Evaluation of in vivo THz sensing for assessing human skin hydration
Lindley-Hatcher, Hannah, A. I. Hernandez-Serrano, Jiarui Wang, Juan Cebrian, Joseph Hardwicke, and Emma Pickwell-MacPherson. “Evaluation of in vivo THz sensing for assessing human skin hydration.” Journal of Physics: Photonics 3, no. 1 (2020): 014001.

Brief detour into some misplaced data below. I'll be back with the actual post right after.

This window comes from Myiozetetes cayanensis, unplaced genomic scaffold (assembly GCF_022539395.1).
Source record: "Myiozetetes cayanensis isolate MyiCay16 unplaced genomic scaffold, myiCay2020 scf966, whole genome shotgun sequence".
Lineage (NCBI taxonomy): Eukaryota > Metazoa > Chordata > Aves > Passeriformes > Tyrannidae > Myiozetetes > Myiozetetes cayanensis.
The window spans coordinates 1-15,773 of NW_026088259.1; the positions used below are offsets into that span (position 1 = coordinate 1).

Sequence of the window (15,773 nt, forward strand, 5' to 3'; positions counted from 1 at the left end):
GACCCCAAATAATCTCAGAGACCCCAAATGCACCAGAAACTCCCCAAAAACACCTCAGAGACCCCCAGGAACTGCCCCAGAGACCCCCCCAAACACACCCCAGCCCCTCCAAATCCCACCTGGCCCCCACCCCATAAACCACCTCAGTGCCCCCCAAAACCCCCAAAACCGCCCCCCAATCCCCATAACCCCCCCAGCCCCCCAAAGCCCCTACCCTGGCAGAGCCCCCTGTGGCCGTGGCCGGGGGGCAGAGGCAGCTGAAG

Terahertz (THz) in vivo reflection imaging can be used to assess the water content of the surface of the skin. This study presents the results of treating 20 subjects with aqueous, anhydrous and water-oil emulsion samples and observing the changes induced in the skin using THz sensing. These regions were also measured with a corneometer, the present gold standard for skin hydration assessment within the cosmetics industry. We find that THz sensing is effective at observing the presence of oil and water on the surface of the skin, these results can be verified with the measurements of capacitance taken by the corneometer. The THz measurements reveal a distinction between the responses of subjects with initially dry or well hydrated skin, this observation is particularly noticeable with the oil-based samples. Additionally, moderate correlation was found between the THz reflected amplitude and capacitance of untreated skin with a correlation coefficient of r = −0.66, suggesting THz sensing has promising potential for assessing skin hydration.